[Ed. note: From our partners at H-Judaic.]
H-Genocide is a network for professional scholars, survivors of genocide, authors, historians and other interested people working in genocide studies and related fields, e.g. U.S., European, African, S. American, and Asian studies, to name a few. Discussion topics include the history, analysis, and theory of genocide, all genocides.
I can only say that Stanton's essay has been invaluable for me in my "Genocide in Europe and the Politics of Memory" course at the University of Mississippi. I assigned it at the beginning of the semester and students have continually made reference to it to make sense of the individual cases we studied. In that respect, it successfully integrates widely divergent cases (Armenia, Ukraine, Holocaust, Bosnia) under a single descriptive framework. As for whether there's a more analytical document that can do that, I don't know, but I'd love to hear from others about that.
The periodic international kerfuffle over the genocide of Armenians surfaced briefly in my U.S.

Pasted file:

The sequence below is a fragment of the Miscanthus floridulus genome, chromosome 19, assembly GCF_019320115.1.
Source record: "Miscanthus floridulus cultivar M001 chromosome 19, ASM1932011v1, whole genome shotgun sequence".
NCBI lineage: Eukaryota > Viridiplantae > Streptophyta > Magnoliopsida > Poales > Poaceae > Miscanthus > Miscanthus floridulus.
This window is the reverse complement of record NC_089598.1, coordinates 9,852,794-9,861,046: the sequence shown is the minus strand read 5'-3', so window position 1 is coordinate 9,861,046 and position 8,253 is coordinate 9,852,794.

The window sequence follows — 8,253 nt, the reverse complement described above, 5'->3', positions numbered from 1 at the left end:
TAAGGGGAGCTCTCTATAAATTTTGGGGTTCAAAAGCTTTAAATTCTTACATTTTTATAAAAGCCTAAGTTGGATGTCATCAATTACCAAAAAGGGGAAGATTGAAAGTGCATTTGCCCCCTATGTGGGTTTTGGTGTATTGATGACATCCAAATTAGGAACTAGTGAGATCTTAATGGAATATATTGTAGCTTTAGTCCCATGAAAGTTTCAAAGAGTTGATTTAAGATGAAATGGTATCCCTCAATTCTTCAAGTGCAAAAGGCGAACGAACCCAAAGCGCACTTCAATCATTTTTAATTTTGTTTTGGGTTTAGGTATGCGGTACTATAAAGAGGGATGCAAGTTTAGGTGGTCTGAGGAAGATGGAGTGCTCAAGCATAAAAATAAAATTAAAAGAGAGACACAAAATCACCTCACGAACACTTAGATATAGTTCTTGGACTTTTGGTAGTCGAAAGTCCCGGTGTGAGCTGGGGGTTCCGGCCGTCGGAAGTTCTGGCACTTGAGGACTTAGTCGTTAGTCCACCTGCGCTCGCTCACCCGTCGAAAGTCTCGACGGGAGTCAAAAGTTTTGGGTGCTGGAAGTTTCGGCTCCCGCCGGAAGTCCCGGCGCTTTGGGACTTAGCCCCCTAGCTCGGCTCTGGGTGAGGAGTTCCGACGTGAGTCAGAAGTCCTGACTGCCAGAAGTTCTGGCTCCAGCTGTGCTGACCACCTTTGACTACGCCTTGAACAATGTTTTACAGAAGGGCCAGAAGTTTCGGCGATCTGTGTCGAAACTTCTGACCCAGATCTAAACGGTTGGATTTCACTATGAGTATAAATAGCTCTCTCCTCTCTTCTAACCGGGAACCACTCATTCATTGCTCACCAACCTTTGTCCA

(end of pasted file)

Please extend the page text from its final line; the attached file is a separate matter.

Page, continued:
The authors - just as the Pope - are wrong: "The first genocide of the twentieth century" remains the one committed by colonial troops in then "German South West Africa" between 1904 and 1908. The authors are right in as far as both these genocides are hitherto unrecognized by those who as governments remain in denial by avoiding such term. Ironically as it is, the debate in Germany now moves into the direction that "a genocide is a genocide is a genocide" and hence beyond diplomatic tip-toeing requires the moral obligation to be acknowledged as such.
Turkey and the Armenian Ghost
On the Trail of Genocide
Laure Marchand & Guillaume Perrier
Translated by Debbie Blythe